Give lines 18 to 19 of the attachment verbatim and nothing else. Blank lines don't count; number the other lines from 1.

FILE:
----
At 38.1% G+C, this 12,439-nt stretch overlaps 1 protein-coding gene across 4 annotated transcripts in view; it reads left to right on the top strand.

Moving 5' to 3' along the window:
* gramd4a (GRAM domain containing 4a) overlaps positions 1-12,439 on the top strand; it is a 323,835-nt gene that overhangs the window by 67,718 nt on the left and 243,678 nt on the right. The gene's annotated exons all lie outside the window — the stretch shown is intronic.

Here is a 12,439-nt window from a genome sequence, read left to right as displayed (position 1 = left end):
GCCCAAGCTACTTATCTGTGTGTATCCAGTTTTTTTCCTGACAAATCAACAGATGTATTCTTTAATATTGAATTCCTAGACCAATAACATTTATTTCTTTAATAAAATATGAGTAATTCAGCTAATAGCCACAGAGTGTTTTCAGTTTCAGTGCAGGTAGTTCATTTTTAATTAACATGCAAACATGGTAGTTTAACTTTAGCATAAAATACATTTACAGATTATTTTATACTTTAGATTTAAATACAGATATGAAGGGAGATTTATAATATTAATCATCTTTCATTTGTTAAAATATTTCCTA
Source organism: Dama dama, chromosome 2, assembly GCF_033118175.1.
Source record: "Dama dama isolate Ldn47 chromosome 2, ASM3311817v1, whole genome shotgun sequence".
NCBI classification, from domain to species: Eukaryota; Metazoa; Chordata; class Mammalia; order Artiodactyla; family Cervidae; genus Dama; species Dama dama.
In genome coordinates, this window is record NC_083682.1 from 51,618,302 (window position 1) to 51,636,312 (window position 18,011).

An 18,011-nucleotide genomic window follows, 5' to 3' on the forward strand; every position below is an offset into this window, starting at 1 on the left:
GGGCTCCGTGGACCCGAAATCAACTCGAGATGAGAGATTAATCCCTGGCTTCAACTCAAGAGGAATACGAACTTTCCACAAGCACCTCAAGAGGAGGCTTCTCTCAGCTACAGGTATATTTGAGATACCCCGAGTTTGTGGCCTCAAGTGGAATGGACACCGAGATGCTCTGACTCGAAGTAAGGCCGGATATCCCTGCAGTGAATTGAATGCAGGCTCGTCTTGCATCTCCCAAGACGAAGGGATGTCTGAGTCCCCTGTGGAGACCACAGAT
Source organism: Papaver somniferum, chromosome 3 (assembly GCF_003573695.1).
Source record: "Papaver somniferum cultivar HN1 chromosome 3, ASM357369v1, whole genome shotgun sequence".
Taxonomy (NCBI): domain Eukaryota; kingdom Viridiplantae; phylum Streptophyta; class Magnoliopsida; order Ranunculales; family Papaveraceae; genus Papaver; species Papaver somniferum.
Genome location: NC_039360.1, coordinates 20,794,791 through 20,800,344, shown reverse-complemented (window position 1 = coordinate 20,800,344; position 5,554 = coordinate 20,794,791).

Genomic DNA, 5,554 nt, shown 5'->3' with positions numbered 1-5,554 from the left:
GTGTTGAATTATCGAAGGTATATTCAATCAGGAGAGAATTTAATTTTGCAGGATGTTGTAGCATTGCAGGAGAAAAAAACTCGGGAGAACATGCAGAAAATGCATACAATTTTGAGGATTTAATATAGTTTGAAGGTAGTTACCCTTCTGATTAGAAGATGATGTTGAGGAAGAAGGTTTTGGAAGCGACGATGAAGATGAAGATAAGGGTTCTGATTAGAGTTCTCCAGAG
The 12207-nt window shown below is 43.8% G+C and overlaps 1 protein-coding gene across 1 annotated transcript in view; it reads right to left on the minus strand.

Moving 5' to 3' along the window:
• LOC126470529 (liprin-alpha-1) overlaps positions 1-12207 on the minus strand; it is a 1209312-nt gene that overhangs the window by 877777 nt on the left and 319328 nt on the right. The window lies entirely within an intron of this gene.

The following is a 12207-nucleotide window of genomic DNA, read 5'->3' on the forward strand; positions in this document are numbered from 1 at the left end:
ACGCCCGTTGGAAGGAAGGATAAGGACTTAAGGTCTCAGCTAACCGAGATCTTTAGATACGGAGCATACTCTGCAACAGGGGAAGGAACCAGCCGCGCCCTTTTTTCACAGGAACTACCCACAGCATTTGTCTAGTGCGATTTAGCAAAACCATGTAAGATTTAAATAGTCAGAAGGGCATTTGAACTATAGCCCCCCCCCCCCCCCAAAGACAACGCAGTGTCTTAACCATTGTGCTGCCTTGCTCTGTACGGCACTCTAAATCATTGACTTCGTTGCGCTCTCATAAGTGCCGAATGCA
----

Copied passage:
The 12207-nt window shown below is 43.8% G+C and overlaps 1 protein-coding gene across 1 annotated transcript in view; it reads right to left on the minus strand.

Moving 5' to 3' along the window: